"WR6_gUnUj-ztiW07KQcOCnTel9A"/> Notes From Atlanta: Readers' Reactions to My Language Articles

Friday, January 15, 2010

Readers' Reactions to My Language Articles

Re: 10 Most Annoying Nigerian Media English Expressions

Thanks so much. There are other annoying things that are obviously grammatically wrong and yet, people kept of repeating them, for instance the phrase 'media practitioners.' For goodness sake, how can one practice media?
Jamilu Bukar, Nigeria

My Comment
"Media practitioner" is a perfectly legitimate and correct expression. The phrase is also widely used in British and American English. I am aware, of course, that some language columnists in Nigeria think it’s wrong. But they are incorrect. They are guilty of the grammatical offense of “hypercorrection,” that is, a grammatical mistake caused by a false analogy. There is, in fact, a book published last year by Allyn & Bacon, a well-regarded American publishing company, titled Applied Mass Communication Theory: A Guide for Media Practitioners.

These are even advanced errors. You should pay a visit to Sokoto media house someday.
Murtala Abdulrahman (mooryboy@yahoo.com)

Thanks for this beautiful essay. I see it as an exposé on the lack of creativity within the Nigerian journalism culture. I also view it as a veritable sign of intellectual laziness and a hallmark of everything that is wrong with our country.

The sardonic [sic] urge to run before we can walk and the insatiable appetite for cutting corners such as the much touted Vision 2020 - a mere jargon created to present an image of purpose in government when the basic infrastructure or plan to achieve this is not even in place.

Our journalists aptly reflect all that is good and bad in the nation's psyche. Frankly, I take more pleasure in reading articles by 'non-journalists' on websites such as the Nigerian Village Square as opposed to those from news media such as Punch, ThisDay, Sun, Tribune or whatever!

Seriously, I have often found myself wondering if the writers ever passed English Language at GCE O' Level. And the Editors; what Editors?
Kay Soyemi (Esq.)

I have reason to believe that Nigerian journalist and their writing style are a reflection of our national psychology.

I will even go as far as calling it inferiority complex which has been beaten into us Nigerians, Africans and peoples of African descent.

We have had to apologize for our mere existence, our languages and our expressions.
Only yesterday I watched and heard again, the indomitable Fela Anikulapo Kuti on tape… discussing our national fixation in colonial ways, colonial mentality.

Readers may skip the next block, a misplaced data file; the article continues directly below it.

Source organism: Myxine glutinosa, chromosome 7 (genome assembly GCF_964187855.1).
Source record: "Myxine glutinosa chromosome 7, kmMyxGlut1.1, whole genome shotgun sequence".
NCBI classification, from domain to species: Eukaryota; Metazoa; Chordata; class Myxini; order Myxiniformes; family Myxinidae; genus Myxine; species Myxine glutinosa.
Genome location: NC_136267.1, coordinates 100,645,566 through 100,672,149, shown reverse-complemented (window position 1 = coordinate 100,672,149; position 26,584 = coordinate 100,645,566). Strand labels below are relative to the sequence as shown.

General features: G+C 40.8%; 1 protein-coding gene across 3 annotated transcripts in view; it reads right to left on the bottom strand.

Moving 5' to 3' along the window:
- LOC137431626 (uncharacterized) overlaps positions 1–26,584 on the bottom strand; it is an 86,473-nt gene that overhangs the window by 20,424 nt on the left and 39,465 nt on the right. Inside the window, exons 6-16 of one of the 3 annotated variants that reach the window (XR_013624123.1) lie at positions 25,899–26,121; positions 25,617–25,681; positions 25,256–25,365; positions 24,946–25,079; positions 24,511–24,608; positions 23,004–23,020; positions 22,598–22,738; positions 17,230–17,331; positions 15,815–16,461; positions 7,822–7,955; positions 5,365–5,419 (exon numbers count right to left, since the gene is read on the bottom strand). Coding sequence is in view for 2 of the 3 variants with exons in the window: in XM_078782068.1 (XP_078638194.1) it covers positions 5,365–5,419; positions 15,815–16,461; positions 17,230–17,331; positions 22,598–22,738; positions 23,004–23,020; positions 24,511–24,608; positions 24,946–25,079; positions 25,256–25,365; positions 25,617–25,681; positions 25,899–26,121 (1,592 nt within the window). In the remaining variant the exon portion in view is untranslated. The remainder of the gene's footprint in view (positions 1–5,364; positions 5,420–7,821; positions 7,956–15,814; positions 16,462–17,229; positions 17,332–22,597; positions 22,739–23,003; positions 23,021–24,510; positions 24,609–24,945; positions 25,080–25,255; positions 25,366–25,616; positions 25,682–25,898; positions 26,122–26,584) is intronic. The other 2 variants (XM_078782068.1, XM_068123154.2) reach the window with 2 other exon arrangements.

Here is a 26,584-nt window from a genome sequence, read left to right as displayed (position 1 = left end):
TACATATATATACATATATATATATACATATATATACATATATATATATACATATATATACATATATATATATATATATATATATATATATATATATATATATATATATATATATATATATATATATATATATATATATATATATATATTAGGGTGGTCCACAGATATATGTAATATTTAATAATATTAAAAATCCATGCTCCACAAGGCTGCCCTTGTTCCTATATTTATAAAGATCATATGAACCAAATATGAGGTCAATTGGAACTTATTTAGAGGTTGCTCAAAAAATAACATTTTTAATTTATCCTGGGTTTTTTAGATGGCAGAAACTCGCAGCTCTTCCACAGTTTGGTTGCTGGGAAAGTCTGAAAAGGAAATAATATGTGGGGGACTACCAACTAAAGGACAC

Fela told of how it was “illegal” or against the rule to speak any Nigerian language in Nigerian schools, as Nigerian languages were referred to as vernaculars

Which meant that the mark of sophistication is to speak English, perhaps in the most pretentious way?

Having said of all the above, the most frustrating term employed by Nigerian journalists, almost on a daily basis, is the pejorative “the colonial masters” instead of colonialists, colonial power, colonial powers, or political usurpers, or illegal foreign regime, or occupation forces, etc.

Why are Nigerian journalists in 2009 in love with “master” or the idea of referring to a former invader and occupier-usurper of economic/political/cultural/and linguistic independence, etc a “master?” Master of whom?

In my ear, it is as if Nigeria is a lady who was a rape victim, who forever refers to the rapist in endearing terms … something like the powerful rapist or the handsome rapist… or worse, the muscular or the energetic man who demanded sex from a stranger.

Nigerians should wonder why any rape victim would feel the need to refer to a rapist in affectionate term of endearment or blissful bond? Stockholm Syndrome?

America was once colonized by the British and I am yet to meet an American who refers to Britain as colonial "master" I am yet to meet an Indian or practically any other colonized peoples who refer to the colonizers as "master"

Talk about mindsets! The master race, as in superior race.
Paul Adujie, New York, USA

Re: “In Defense of “Flashing” and Other Nigerianisms”

The most exciting thing about language is how it changes and evolves. I laugh at people who want to preserve a "pure" English language or "pure" French, Spanish or any other language because it simply won't happen. People will invent words, misuse words until they have another meaning, or make words that once had positive meanings turn negative and vice versa. And that's how language evolves! Language is a tool for people to use to express themselves and communicate, not some rarefied concept that should be "preserved" in one concrete form.

For example, a friend of mine thought there should be a word for transferring the laundry between the washing machine and the dryer, so she calls it "flip flopping" the laundry. That hasn't caught on outside her house, but hey, for them, it works perfectly.

Thanks, Farooq. Your posts always make me think.
Cracker, Atlanta, USA

Thoroughly enjoyed reading this intelligent expose on the Nigerianisms we hear everyday. The phenomenon of telephonic "flashing" is threatening to become as indecent as the random exposure of one's private parts, as it is now so rampant and intrusive. People who should know better and can afford not to are joining the poor and downtrodden in shamelessly and discourteously passing the cost of their calls to others. Those on the receiving end are fighting back - perhaps we can even coin a new term, to “flashignore”!
Ronke Makinde
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